08-16-2012 03:14 PM
The general rule-of-thumb for sub-pixel resolution is that with ideal back lighting, you can achieve 1/10 pixel resolution. NI states that their algorithms can achieve 1/25 pixel resolution. How does an increase in intensity resolution affect sub-pixel resolution? I presume the rule-of-thumb was based on 8-bit (256 gray levels). So what would it be if the image resolution is increased to 10-bit (1024 gray levels). My gut feel is that 8-bit to 10-bit is a 1024/256 = 4 fold increase. So that 1/10 becomes 1/40 pixel resolution. Does anyone have any more enlightened thoughts or will they concur with me?
Thanks for any help,
08-16-2012 07:51 PM
It feels right to me. It seems like the larger the difference between foreground and background intensities, the more sub-pixel resolution you can get. With 8 bit the max range of the difference is smaller than the max range for 10 bit.
Now, the increase in sub-pixel resolution is questionable. It may be a square relationship, so it might just double instead of quadruple. That would still be a nice increase, though.
08-17-2012 08:24 AM
Here is a counter-argument from an associate of mine:
"I suspect going from 8 bits to 10 wouldn't make much difference. Usually when you're making measurements with sub-pixel resolution you're doing some
kind of line or curve fit over a multi-pixel region. Increasing the dynamic range isn't going to change the fitted curve very much. It might shift it a little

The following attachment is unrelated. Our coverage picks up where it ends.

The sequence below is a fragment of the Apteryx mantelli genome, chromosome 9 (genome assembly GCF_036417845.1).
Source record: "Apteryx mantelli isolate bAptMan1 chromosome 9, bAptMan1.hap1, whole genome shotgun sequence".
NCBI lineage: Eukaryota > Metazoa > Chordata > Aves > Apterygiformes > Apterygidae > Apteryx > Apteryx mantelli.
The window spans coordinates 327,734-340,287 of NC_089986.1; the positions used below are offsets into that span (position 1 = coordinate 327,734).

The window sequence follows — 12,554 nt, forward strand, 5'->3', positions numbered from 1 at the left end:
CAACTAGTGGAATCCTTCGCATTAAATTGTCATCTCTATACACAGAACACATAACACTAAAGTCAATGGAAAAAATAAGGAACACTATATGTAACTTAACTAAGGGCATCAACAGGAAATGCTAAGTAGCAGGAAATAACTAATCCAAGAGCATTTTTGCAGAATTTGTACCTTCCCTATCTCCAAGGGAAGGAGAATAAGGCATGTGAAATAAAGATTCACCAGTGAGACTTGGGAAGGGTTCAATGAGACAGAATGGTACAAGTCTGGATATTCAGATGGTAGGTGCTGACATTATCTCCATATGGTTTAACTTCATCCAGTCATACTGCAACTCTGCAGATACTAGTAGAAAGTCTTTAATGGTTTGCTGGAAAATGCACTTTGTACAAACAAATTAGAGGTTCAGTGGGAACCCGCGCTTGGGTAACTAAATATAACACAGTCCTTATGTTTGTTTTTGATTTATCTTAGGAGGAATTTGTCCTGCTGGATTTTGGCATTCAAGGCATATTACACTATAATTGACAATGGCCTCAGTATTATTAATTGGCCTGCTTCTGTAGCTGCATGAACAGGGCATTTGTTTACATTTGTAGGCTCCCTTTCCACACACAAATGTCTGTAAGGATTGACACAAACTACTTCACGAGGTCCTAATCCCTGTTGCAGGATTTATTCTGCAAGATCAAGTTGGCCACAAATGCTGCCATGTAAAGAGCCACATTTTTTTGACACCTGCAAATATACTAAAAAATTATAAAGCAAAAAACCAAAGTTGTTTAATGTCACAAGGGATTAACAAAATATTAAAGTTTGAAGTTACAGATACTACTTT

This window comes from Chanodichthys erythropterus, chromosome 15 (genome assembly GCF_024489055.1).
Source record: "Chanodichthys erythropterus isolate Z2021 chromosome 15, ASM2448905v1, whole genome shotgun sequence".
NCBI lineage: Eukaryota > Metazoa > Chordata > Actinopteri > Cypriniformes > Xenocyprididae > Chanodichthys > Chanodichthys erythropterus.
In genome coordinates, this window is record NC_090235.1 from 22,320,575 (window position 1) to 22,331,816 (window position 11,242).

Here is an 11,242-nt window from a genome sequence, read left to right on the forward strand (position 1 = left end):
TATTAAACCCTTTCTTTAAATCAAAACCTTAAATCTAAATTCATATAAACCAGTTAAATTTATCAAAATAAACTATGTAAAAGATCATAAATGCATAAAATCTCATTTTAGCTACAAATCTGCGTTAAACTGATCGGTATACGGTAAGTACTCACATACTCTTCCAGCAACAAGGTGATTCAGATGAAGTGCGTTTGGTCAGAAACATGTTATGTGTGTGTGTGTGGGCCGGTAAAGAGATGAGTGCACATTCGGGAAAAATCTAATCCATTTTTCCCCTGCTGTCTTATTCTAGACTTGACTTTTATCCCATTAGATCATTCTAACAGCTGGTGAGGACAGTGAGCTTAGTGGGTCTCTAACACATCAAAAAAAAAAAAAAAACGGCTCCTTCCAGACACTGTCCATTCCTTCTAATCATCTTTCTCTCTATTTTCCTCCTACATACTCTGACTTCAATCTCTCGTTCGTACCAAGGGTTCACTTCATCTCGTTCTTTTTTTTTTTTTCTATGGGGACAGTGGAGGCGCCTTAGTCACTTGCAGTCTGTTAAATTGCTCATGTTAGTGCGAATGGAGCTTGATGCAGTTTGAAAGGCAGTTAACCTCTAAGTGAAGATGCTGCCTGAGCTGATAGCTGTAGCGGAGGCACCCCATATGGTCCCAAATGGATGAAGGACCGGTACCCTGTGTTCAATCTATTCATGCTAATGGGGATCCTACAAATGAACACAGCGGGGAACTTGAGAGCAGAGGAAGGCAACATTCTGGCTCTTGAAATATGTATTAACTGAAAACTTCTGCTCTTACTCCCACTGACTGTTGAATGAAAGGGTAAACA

one way or the other, but it probably would be a very small percentage change."
Obviously, if you go from 1-bit to 2-bits or 2-bits to 3-bits you are doubling the resolution, but he's saying at some point there are diminishing returns. It may be more like statistical sample sets. I heard a rule-of-thumb for statistics, for example gage R&R studies, is that the data is meaningless unless there is at least a sample set of 25. We know that if you flip a coin 10 times there is still a strong possibility to get 60% heads and 40% tails, but if you flip it 100 times the two outcomes will approach 1% difference and 1000 times will change the outcome less significantly. Hence, the change from 100 to 1000 is much less than the change from 10 to 100. (Essentially, the intensity value is an A-to-D conversion which is another form of sampling.)
08-17-2012 08:53 PM
That argument sounds reasonable too. I tend to agree with both sides of an argument as they are presented - I would probably make a terrible juror. I never would be able to win a debate, either. My problem is I don't know anything about the subject, and both sides sound right. I am much better at arguing a side when I know what I am talking about.